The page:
By David Glenn Cox
How often the name of Jesus Christ is commonly bandied about, and for a fictional or faith based character, I suppose that’s all right. I mean, well, Jesus allegedly cast the money changers out of the temple and he healed a few lepers and cured a couple of cases of blindness. He was, after all, a carpenter by trade and a messiah only by a calling later in life. Jesus received much well deserved praise for siding with the poor, the uneducated, and the troubled. The common folk loved him for it. But the rich folk, as rich folk often do, perceive any such individual who avows a mission to assist the poor as a threat, and so, as the story goes they nailed him into the sky.
Funny thing about these religious messiah’s, they always want to help the poor but they always tell’em there’s a better world a waiting for them somewhere else, tomorrow, if you’ll only believe today. The Buddha traveled through the land and met with kings and potentates and told the poor people it was their desire which was the cause of their suffering. Politics has long been called the art of compromise, give and take or what’s commonly referred to as log rolling.
What if there was a politician who wouldn’t compromise on his principals? What if there was a politician who dedicated his life to aiding the poor and unfortunate. A politician who didn’t just rub spit and mud into the eyes of the blind, but instead built hospitals for the blind and trained doctors for the sick, schools for the children, night schools for the illiterate. What if there was a politician who cut taxes for the poor, abolished the poll tax and instituted a foreclosure moratorium, built a medical school, doubled the size of the state university and built a public hospital for the mentally ill? Not to mention, over nine thousand miles of paved roads, 111 bridges including three major bridges.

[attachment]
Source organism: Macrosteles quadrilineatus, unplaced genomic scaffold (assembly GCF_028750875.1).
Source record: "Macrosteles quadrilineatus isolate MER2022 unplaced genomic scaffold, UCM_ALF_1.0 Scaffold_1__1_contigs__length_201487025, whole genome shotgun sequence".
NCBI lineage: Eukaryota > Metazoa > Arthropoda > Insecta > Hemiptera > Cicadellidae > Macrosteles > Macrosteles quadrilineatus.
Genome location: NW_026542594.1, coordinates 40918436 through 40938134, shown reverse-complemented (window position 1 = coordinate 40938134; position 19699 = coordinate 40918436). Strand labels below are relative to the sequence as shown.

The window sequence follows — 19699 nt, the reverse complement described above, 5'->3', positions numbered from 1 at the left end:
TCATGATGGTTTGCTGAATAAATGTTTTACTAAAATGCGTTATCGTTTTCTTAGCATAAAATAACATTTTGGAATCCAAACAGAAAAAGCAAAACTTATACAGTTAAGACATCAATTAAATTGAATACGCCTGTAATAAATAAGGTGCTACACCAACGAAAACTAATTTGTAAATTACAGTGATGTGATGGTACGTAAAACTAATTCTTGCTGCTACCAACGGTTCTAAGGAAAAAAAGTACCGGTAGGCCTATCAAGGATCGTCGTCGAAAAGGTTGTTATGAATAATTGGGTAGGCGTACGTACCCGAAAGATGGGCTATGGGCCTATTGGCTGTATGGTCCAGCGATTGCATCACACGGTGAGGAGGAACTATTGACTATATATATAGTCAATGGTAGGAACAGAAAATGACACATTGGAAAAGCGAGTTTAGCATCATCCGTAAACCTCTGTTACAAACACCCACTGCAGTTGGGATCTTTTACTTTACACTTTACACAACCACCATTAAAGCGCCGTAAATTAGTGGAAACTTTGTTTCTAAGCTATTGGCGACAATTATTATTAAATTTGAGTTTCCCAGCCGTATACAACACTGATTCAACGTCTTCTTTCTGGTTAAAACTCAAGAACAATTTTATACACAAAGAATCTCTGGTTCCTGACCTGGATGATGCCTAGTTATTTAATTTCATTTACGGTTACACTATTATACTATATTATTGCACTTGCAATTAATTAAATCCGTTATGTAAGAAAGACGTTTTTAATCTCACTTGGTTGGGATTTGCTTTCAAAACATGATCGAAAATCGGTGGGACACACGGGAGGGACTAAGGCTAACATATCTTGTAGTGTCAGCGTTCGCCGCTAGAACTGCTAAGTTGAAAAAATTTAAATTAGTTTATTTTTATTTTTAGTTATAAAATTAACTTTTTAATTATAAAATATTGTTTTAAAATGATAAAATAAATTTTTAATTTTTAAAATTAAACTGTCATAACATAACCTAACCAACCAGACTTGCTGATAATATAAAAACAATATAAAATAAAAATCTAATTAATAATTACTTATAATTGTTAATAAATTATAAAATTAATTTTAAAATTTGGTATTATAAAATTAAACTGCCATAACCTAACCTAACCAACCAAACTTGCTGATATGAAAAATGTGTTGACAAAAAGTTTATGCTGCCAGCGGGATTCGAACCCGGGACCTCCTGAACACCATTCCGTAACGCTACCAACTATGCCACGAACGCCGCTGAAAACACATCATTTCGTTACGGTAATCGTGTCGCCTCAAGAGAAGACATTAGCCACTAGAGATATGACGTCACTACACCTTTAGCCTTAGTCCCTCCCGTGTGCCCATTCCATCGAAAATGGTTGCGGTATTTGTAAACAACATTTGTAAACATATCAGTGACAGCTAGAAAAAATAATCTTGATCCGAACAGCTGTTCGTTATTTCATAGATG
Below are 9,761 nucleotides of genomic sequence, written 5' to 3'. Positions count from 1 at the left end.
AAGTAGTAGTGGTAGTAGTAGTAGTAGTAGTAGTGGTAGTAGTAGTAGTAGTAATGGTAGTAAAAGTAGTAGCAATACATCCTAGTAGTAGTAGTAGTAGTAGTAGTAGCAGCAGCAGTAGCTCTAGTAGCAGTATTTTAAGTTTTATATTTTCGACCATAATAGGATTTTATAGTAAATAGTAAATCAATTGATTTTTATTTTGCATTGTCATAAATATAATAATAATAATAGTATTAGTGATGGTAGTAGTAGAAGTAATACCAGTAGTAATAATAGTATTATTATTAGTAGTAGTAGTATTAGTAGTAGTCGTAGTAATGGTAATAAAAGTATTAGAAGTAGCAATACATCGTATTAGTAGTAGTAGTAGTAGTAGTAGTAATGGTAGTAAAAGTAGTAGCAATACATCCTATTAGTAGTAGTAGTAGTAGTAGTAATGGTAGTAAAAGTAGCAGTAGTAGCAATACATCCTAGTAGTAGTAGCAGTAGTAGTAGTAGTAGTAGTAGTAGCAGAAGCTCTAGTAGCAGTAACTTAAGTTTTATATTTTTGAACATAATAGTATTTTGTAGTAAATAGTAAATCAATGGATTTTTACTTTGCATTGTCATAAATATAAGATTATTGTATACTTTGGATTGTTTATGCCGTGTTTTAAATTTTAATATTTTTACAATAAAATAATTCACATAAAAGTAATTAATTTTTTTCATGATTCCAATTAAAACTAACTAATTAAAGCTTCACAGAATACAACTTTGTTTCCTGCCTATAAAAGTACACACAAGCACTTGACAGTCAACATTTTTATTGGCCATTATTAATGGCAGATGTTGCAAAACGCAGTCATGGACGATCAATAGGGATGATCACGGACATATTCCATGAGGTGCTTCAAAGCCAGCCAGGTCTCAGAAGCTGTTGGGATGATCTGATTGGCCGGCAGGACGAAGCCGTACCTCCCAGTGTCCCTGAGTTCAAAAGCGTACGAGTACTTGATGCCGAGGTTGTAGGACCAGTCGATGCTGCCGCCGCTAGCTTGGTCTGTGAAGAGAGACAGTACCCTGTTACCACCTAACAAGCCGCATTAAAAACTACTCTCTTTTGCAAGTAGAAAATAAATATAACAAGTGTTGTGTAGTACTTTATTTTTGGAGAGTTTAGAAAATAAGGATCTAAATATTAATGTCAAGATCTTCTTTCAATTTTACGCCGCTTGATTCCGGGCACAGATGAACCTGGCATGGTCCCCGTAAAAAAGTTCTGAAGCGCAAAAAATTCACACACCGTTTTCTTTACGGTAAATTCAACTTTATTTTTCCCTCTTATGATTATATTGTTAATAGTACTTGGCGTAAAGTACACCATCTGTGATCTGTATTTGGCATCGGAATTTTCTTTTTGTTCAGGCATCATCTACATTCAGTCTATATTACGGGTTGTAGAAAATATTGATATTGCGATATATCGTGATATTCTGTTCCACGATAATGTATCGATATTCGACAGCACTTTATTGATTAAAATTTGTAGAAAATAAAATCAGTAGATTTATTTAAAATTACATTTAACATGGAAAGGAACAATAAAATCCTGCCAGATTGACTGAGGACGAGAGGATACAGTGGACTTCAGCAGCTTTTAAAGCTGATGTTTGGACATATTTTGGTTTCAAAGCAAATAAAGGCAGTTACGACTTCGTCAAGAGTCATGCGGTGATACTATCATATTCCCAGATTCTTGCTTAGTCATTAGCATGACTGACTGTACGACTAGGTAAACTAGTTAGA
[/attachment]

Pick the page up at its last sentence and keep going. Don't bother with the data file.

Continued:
What would you call such a politician in America? He was called a scoundrel and a crook, a demagogue and a dictator.
“A man is not a dictator when he is given a commission from the people and carries it out.” – Huey Long
Everybody gather ’round
Loosen up your suspenders, hunker down on the ground
I’m a cracker, you are too. Gonna take good care of you
Who built the highway to Baton Rouge?
Who put up the hospital, built you schools?
Who looked after shit-kickers like you?
The Kingfish do
Who gave a party at the Roosevelt Hotel?
Invited whole north half of the state down there for free
People in the city had their eyes bugging out
‘Cause everyone looked just like me
Who took on the Standard Oil men and whipped their ass
Just like he promised he’d do?
Ain’t no Standard Oil men gonna run this state
Gonna be run by little folks like me and you
Here’s the Kingfish, the Kingfish
Friend of the working man
The Kingfish, the Kingfish
The Kingfish gonna save this land
– Randy Newman
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